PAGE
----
Picks and Pans Review: Catch Me If You Can
updated 01/13/2003 AT 01:00 AM EST
•originally published 01/13/2003 AT 01:00 AM EST
There's something about a man in a uniform. That's what Frank Abagnale Jr., the appealing rogue at the center of this enormously entertaining movie, counted on when he first donned a Pan Am pilot's suit and cap in 1964. Though he was only 16 at the time, the uniform conferred power and respect upon him—enough so that hotel and bank clerks unquestioningly cashed the fake checks that the teen handed over, eventually millions of dollars' worth of them. When one clerk observes that Abagnale looks too young to be a pilot, the con man helpfully explains, "I'm a copilot."
Catch Me If You Can, inspired by a true story, is a pleasure from its zippy, animated opening credits right through to an end crawl telling us what became of the real-life Abagnale (played by DiCaprio) and Carl Hanratty (Hanks), the FBI agent who tenaciously pursued him. The secret to Catch's success is twofold: It lets us in on the tricks Abagnale used to pass himself off as a pilot (soaking Pan Am decals off toy planes and affixing them to fake payroll checks) and later, while still in his teens, as a doctor and a lawyer. And it builds a case for the whys, portraying Abagnale as a confused adolescent who was acting out after the breakup of his parents' marriage.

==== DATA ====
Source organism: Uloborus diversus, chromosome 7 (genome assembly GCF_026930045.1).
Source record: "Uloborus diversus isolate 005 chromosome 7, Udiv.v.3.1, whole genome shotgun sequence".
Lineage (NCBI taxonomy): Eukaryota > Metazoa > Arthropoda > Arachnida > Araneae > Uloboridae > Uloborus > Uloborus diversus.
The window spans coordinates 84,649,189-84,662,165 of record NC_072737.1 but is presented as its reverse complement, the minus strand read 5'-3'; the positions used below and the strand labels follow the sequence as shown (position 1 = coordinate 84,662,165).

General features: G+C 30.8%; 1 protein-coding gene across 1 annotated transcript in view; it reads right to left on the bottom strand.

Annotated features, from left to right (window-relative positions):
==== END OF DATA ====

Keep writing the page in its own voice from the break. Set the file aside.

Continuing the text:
Director Steven Spielberg displays a sure hand here, skillfully balancing the film's dramatic and comic elements. DiCaprio is first-rate, carefully building a portrait of a charmer at loose in the world but longing for a home. A buttoned-down Hanks is his usual reliable self. The revelation here is Walken, who uncharacteristically plays Abagnale's loser dad sympathetically, with grace and quiet resignation. (PG-13)
BOTTOM LINE: A great Catch